# Hot Topics: Legal Solar Installation

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Original Post: Is my solar install legal?

drjrt - Member

Thanks to help on this site I have been learning about the effects of multiple input sources to a load center, specifically solar. I had solar put on my home about 6 months ago (a licensed electrician was employed) but I'm now wondering if it is according to code.

On a 200 amp panel I have 4 strings of 330watt panels, 13 to a string. Each string feeds the panel on DP 20 amp breakers. This theoretically could result in 71.5 amps being dumped on the bus of this panel (52 x 330watts / 240v = 71.5 amps).

I also have breakers on this panel that in total exceed 150 amps. Therefore, my understanding is if all my service breakers were pulling at maximum and the solar was putting out at maximum this would exceed the bus rating of the panel. Am correct?

If so, shouldn't "we" have moved circuits off this panel (I have another 200 amp panel right next to it) to stay below that theoretical maximum? Or am I missing something?

PJmax - Group Moderator

Is this a grid tie system?

Remember..... your panel loads are loads coming out of the panel while your solar is power going into the panel. They will offset each other.

Yes, I'm grid tied. This is the NEC that I'm worried about:

NEC in the requirements in 705.12(B)(2):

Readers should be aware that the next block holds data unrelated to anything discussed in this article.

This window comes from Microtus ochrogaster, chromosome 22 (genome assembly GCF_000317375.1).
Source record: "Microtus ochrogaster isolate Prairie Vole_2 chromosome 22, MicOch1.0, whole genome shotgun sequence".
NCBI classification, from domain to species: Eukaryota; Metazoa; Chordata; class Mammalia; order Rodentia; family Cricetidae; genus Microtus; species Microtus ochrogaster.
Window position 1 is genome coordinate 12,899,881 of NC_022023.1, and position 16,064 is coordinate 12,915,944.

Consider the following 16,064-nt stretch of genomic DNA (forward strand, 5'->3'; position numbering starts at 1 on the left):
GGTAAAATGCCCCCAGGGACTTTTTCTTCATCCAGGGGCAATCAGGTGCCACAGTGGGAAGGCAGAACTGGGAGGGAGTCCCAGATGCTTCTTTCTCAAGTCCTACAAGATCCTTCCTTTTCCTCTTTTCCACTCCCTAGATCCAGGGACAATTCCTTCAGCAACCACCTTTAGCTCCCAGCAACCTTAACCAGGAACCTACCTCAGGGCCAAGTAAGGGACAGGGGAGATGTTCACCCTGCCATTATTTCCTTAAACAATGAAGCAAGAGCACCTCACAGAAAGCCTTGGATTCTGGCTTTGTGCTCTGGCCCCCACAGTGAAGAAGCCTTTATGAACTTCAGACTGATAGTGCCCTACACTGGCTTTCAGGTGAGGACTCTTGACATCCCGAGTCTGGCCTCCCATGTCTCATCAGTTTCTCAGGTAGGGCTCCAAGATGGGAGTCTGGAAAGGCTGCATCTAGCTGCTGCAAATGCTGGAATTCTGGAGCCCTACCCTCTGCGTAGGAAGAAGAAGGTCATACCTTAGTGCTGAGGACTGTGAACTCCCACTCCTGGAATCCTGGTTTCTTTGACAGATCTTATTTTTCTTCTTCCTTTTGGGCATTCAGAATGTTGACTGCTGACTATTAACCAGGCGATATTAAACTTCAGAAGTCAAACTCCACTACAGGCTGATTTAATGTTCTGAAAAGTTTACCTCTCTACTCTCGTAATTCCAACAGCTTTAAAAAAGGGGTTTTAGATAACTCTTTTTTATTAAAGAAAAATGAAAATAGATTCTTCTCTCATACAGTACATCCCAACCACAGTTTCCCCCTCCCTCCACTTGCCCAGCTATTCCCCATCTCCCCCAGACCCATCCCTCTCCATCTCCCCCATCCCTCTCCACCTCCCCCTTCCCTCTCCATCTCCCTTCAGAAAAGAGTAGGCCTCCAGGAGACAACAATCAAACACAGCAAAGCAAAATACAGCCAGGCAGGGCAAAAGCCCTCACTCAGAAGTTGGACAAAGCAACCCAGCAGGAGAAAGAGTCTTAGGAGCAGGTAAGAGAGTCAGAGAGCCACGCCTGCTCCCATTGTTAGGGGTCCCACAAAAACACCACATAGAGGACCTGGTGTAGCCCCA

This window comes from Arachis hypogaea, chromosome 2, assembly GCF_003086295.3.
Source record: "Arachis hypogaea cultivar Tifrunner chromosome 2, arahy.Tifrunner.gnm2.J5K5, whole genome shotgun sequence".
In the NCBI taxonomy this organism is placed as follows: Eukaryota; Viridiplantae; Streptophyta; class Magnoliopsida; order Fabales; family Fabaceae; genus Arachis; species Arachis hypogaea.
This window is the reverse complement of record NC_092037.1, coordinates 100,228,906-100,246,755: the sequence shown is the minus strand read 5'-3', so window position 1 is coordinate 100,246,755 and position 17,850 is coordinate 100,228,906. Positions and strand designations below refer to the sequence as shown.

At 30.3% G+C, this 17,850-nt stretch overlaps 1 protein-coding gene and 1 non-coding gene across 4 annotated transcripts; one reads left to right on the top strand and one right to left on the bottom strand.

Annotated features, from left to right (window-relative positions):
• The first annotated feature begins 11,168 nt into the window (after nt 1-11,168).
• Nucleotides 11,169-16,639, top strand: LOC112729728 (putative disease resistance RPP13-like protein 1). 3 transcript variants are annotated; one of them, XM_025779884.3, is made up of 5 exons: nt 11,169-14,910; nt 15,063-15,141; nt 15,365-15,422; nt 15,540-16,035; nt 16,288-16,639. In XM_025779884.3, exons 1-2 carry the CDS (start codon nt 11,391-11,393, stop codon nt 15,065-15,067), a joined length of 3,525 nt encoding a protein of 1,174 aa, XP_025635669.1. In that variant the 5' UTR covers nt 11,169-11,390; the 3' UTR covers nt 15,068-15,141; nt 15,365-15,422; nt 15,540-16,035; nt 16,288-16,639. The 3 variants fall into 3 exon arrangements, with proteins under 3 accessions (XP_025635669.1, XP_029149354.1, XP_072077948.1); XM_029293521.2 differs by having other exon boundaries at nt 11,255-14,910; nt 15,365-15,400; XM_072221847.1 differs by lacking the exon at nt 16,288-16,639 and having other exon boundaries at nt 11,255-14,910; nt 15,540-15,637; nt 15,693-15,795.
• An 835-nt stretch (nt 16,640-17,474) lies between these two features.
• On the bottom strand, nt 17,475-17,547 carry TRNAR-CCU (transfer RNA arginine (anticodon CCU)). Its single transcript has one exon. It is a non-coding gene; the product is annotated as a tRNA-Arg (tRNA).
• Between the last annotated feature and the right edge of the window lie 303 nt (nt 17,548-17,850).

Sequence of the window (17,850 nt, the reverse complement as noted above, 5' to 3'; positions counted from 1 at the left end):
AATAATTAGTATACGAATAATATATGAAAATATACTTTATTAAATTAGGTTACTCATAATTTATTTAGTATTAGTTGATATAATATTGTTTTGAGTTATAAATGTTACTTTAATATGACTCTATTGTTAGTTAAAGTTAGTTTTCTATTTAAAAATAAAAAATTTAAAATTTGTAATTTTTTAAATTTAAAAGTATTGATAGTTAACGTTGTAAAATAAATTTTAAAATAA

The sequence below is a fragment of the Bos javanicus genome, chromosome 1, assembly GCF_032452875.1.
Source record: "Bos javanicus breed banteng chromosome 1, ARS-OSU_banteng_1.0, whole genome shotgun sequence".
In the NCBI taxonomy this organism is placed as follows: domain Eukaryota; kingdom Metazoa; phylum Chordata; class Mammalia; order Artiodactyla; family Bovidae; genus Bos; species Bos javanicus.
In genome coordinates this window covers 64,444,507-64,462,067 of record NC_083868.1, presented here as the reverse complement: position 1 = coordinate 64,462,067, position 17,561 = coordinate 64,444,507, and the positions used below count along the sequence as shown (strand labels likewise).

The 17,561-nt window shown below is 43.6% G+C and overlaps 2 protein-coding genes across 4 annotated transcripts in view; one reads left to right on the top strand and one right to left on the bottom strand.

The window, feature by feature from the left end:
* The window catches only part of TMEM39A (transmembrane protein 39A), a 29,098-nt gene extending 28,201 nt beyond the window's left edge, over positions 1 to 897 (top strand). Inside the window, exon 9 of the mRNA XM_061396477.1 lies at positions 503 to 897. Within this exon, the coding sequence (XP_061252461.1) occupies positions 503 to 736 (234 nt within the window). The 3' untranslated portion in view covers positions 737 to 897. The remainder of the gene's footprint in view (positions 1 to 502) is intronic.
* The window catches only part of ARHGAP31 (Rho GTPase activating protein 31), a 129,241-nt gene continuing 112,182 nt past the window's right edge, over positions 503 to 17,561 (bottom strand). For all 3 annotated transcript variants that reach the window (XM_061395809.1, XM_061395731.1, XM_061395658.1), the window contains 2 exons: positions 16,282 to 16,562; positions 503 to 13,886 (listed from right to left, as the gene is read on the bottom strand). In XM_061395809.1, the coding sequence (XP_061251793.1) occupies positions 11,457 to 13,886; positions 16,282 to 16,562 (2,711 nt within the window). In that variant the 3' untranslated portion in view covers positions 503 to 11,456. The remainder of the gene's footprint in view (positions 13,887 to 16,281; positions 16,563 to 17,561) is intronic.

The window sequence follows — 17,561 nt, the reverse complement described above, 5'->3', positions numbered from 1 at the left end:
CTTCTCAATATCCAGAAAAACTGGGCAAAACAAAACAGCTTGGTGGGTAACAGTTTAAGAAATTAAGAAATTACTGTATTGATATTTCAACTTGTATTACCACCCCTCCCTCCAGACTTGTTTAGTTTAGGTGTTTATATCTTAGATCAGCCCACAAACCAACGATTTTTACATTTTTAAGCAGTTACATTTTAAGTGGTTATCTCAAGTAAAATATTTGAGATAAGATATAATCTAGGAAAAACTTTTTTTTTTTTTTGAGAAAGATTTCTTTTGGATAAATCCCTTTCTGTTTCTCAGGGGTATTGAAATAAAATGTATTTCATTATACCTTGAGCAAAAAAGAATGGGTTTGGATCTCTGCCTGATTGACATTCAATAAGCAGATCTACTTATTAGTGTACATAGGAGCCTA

(3) Busbars. One of the methods that follows shall be used to determine the ratings of busbars in panelboards.

(a) The sum of 125 percent of the power source(s) output circuit current and the rating of the overcurrent device protecting the busbar shall not exceed the ampacity of the busbar.

Informational Note: This general rule assumes no limitation in the number of the loads or sources applied to busbars or their locations.

(b) Where two sources, one a primary power source and the other another power source, are located at opposite ends of a busbar that contains loads, the sum of 125 percent of the power source(s) output circuit current and the rating of the overcurrent device protecting the busbar shall not exceed 120 percent of the ampacity of the busbar. The busbar shall be sized for the loads connected in accordance with Article 220. A permanent warning label shall be applied to the distribution equipment adjacent to the back-fed breaker from the power source that displays the following or equivalent wording:

WARNING: POWER SOURCE OUTPUT CONNECTION — DO NOT RELOCATE THIS OVERCURRENT DEVICE.

The warning sign(s) or label(s) shall comply with 110.21(B).

The way I'm reading this is if I have a busbar rated at 200 amp (not sure as the panels are old) then they can handle up to 120% or 240 amps. If my solar is maximally generating 72 amp and have service breakers potentially pulling 150 amps (222 amps * 125%) is 270 amps which exceeds the 240 amps maximum on the busbar.

Again, maybe I'm completely misunderstanding this rule.

ibpooks - Forum Topic Moderator

I think you're understanding the rule correctly, but applying it more rigidly than is typical in residential situation. Usually for residential services we use a process called "demand load calculation" to make a reasonable estimate of actual load on the service. This comes out much less than the sum of the breaker handles. We touched on this a bit in your cabin thread, but the gist of it that there are no reasonable cases where every circuit in a residential panel is operating at maximum capacity simultaneously. That actual load figure is used most every where for subsequent calculations of the service.